(From Sohu.com) For most people, there is no place like home. However, in street children rescue and protection centers, there are a considerably large number of children who choose to leave home and try everything they can to stay out. Preventing children from running away becomes an unwritten duty for staffs in the children’s aid centers. Why don’t they want to go home? Poverty, disease, incomplete family, migrant working parents, illegitimate birth or outside-of-state-plan birth, domestic violence etc. push these children away from home; on the other hand, seeing no hope down the road of exam-oriented education, these adolescent kids escape to the city for money and freedom.
(1) Zeng Guangming, from Guangzhou Street Children Relief and Protection Center, is a little rebellous. He ran away from home secretly. Unwilling to face the camera, he said: “I don’t want to be sent home.”
(2) Bai Lulu, 14 years old, came to tears when heard she was to be sent back to home in Ningxia Autonomous Region for the 3rd time. She ran away soon after she was sent home the last two times. As one of the 5 kids in a single parent family, she knows that her poor father is unable to support all of them. Staffs of the rescue center feel sorry for her but they have to send her back for the law stipulate the children to be repatriated as soon as their hometown revealed.
(3) 12-year-old Xiao Qiang and his 9-year-old sister Xiao Ling are performing on the street in Puyang County, Henan Province. According to the two, they left their hometown Anhui Province because their family couldn’t pay for their education, so they learned to practice qigong (a kind of Chinese martial arts) to perform for money on the street. Xiao Qiang is the main character in the performance, he lies topless on a board studded with iron spikes and let his sister walk on his chest. Viewers their age are often too frightened to look when they perform. To earn as much as possible, Xiao Qiang has to perform again and again. It is not hard to tell from the strips of calluses on Xiao Qiang’s back that he is an experienced street performer.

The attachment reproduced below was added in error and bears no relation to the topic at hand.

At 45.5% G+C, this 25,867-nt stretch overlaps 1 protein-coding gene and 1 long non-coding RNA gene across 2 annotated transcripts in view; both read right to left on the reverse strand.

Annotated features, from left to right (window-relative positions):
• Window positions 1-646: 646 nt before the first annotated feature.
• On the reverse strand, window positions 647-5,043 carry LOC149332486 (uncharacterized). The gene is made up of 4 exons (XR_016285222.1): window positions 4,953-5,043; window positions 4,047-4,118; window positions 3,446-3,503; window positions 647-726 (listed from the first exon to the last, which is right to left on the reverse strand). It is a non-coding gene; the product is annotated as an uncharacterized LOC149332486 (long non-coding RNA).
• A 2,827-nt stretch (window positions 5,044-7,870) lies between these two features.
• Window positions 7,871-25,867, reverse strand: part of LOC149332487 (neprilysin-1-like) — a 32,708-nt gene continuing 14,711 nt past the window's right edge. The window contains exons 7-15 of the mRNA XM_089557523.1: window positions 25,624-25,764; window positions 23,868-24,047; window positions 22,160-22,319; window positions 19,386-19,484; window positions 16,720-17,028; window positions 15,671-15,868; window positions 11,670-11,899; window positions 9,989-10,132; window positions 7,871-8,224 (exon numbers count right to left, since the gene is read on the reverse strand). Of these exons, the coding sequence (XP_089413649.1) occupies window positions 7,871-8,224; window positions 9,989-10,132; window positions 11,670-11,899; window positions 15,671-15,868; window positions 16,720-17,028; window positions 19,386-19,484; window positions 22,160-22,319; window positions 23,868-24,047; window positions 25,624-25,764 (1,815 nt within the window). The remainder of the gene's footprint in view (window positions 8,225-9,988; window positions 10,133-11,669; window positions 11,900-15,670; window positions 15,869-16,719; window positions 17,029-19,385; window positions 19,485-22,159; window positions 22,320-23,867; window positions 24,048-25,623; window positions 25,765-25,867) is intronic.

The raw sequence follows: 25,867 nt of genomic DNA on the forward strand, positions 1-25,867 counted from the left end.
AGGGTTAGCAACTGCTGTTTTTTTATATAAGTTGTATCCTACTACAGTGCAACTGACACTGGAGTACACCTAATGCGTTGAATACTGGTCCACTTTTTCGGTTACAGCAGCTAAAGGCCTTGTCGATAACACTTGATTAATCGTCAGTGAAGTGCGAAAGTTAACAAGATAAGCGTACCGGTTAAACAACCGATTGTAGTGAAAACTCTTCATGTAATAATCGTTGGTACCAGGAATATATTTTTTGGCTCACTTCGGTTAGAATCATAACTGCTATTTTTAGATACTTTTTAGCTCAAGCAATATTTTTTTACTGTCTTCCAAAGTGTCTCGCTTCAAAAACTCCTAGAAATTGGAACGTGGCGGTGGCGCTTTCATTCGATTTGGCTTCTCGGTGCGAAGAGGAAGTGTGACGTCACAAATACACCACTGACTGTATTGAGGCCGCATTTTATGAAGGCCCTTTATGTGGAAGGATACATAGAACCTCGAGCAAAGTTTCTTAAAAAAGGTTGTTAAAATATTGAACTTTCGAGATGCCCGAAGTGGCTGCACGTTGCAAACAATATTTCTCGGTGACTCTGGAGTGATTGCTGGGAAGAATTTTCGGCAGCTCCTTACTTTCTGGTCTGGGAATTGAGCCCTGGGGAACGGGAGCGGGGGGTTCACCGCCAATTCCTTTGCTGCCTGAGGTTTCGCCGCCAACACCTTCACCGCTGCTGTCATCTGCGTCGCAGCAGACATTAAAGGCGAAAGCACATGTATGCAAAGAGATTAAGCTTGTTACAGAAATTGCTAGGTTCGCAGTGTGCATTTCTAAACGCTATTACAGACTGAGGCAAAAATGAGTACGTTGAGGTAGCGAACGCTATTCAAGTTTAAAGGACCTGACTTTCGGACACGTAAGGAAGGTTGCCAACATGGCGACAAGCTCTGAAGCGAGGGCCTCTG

(4) Zhao Yan, born in Dec 1994 in Hunan Province. Her parents left her to grandma’s and went work in the city when she was 2 years old. 3 years later they came back with a little sister and brother. But 5-year-old Zhao Yan has grown so estranged to them that she seldom called them mum and dad. Frustrated by this, the parents threatened and beat her in order for her to call them, which made Zhao Yan even more scared of them. As seen in the photo, Zhao Yan struggled as the police send her home, she screamed: “I don’t want to go home, mum will beat me to death.”
In March 2000, Zhao Yan was abandoned in a mountain far away from home by her mother who lured her to play there. Luckily her grandma found and saved her. However her mother scolded grandma for doing this, and declared whoever took her Zhao Yan back should be responsible for her. Grandma then gave up. No home for little Zhao Yan, she drifted to other places, sitting on straws, sleeping under others eaves, suffer hunger and cold. Outside she gets help from kind people, but being sent back home is just another starting point for being driven away by her parents over and over again. As seen in the photo, little Zhao Yan was sleeping under somebody’s eaves even after the sun came out.